Strategy Development: Social Network Analysis

January 2009

Social Network Analysis (SNA) is a research technique that focuses on identifying and comparing the relationships within and between individuals, groups and systems in order to model the real-world interactions at the heart of organisational knowledge and learning processes. Whereas an organisation chart shows formal relationships of function and responsibility, SNA aims to illuminate informal relationships: 'who knows whom' and 'who shares with whom'. This allows leaders to visualise and understand the diverse relationships that either facilitate or impede knowledge sharing. 'Because these relationships are normally invisible, SNA is sometimes referred to as an 'organisational X-ray' - showing the real networks that operate underneath the surface organisational structure' .

After social relationships and knowledge flows become visible, they can be evaluated, compared and measured. Results of SNA can then be applied at the level of individuals, departments or organisations to:

  • Identify those (individuals and groups) playing central roles (thought leaders, key knowledge brokers, information managers, etc).
  • Identify bottlenecks and those isolated.
  • Spot opportunities to improve knowledge flow.
  • Target those where better knowledge sharing will have the most impact.
  • Raise awareness of the significance of informal networks.

Detailed description of the process
The SNA process involves information collection by means of questionnaires and/or interviews. Data targeted are those regarding relationships within a defined group or network of people. Then, using a software tool designed for the purpose, responses are mapped. Analysis of data arising from the responses can go on to offer a baseline. Using this baseline, it is then possible to plan and prioritise changes and interventions geared towards improving social connections and knowledge flows within the group or network.

There are various key stages involved:

  • Identification of the target network (e.g. team, group, department).
  • Background data collecting, obtained through interviewing managers and key players regarding specific needs and problems.
  • Outlining and clarifying objectives and scope of analysis, and determining the level of reporting.
  • Formulating hypotheses and questions.
  • Developing the survey methodology and the questionnaire.
  • Using these tools to interview the individuals in the network to identify relationships and knowledge flows.
  • Using a mapping tool to map out the network visually.
  • Review of the map and of problems and opportunities highlighted, by means of interviews and/or workshops.
  • Design and implementation of actions to bring about desired changes.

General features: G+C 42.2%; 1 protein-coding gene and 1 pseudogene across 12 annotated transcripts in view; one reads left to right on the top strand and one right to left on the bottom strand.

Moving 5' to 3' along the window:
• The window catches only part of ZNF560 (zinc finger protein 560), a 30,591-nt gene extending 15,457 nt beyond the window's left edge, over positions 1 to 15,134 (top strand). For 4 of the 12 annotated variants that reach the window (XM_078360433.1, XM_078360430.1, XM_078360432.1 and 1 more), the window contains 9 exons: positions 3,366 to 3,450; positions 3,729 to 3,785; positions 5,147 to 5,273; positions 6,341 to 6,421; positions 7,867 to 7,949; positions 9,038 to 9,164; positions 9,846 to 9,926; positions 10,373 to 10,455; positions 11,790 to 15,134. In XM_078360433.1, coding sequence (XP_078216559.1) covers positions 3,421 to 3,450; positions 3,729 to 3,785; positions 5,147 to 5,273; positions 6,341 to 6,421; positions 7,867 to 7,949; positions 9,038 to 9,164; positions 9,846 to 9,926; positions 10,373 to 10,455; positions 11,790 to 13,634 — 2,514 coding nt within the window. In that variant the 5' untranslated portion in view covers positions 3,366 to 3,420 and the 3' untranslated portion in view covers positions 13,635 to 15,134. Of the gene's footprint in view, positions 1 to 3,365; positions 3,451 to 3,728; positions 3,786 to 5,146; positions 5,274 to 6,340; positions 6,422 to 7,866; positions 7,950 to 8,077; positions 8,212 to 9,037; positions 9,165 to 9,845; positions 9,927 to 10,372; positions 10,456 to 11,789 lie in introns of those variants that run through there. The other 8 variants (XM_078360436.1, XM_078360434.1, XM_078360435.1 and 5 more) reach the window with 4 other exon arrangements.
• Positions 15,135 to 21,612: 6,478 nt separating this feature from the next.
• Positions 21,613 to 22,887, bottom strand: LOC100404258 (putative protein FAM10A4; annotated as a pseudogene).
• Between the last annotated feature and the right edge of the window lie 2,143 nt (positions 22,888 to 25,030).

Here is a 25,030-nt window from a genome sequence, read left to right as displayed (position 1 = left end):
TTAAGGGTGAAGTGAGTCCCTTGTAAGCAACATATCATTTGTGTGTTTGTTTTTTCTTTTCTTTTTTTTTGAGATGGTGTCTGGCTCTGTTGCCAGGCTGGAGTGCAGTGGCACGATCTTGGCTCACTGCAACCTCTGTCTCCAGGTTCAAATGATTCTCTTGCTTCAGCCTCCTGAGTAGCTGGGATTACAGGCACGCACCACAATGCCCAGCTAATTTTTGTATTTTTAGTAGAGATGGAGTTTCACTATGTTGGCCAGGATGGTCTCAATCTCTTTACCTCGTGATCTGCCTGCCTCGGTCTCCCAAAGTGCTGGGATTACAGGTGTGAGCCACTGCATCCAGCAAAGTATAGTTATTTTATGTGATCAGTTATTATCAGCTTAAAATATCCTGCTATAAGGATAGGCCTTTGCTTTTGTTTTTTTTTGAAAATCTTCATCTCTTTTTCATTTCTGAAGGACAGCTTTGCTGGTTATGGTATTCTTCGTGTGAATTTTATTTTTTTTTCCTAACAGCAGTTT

• Mapping the network again after an appropriate period of time.

Key points/practical tips
It is important that SNA involves knowing what information to gather in the first place. As a result, it is vital to put a great deal of thought into the design of the survey and questionnaire. Effective questions typically focus on a variety of factors, such as those that follow:

  • Who knows whom and how well?
  • How well do people know each others' knowledge and skills?
  • Who or what gives people information about a specific theme/relationship/process?
  • What resources do people use to find information, get feedback/ideas/advice about a specific theme/relationship/process?
  • What resources do people use to share information about theme/relationship/process?

Example: SNA in Mozambique humanitarian relief
In February 2000, Mozambique suffered its worst flooding in almost 50 years: 699 people died and hundreds of thousands were displaced. Over 49 countries, 30 INGOs and 35 local organisations provided humanitarian assistance. A team of researchers used SNA methods to examine the structure of inter-organisational relations among the 65 NGOs involved in the flood operations. The results showed a correlation between the central role of an organisation in the social network (i.e. the number and strength of connections with other organisations) and the numbers of beneficiaries served, specifically during the emergency period immediately following the flooding. This association was shown in turn to be affected by other factors, such as NGO type, sector of engagement and provincial presence. As an example, with the exception of the Mozambican Red Cross (which was the most central member of the network), local NGOs in general remained peripheral to the coordination processes. This suggests that local civil society capacity for responding to future disasters had not been developed over the course of the crisis, and that the response may have increased dependence on INGOs. Interestingly, the association between network position and beneficiary numbers did not hold during the post-emergency recovery period, a fact which was linked to the observed reduction of coordination levels during this phase.

By using social network analysis to determine how the network structure affects inter-organisational coordination and humanitarian aid outcomes, the study showed that the success of humanitarian aid operations ultimately depends on the ability of organisations to work together, and that working together was built on knowledge sharing, joint operations and projects, in an appropriate inter-organisational network structure.

This tool first appeared in the ODI Toolkit, Tools for Knowledge and Learning: A Guide for Development and Humanitarian Organisations.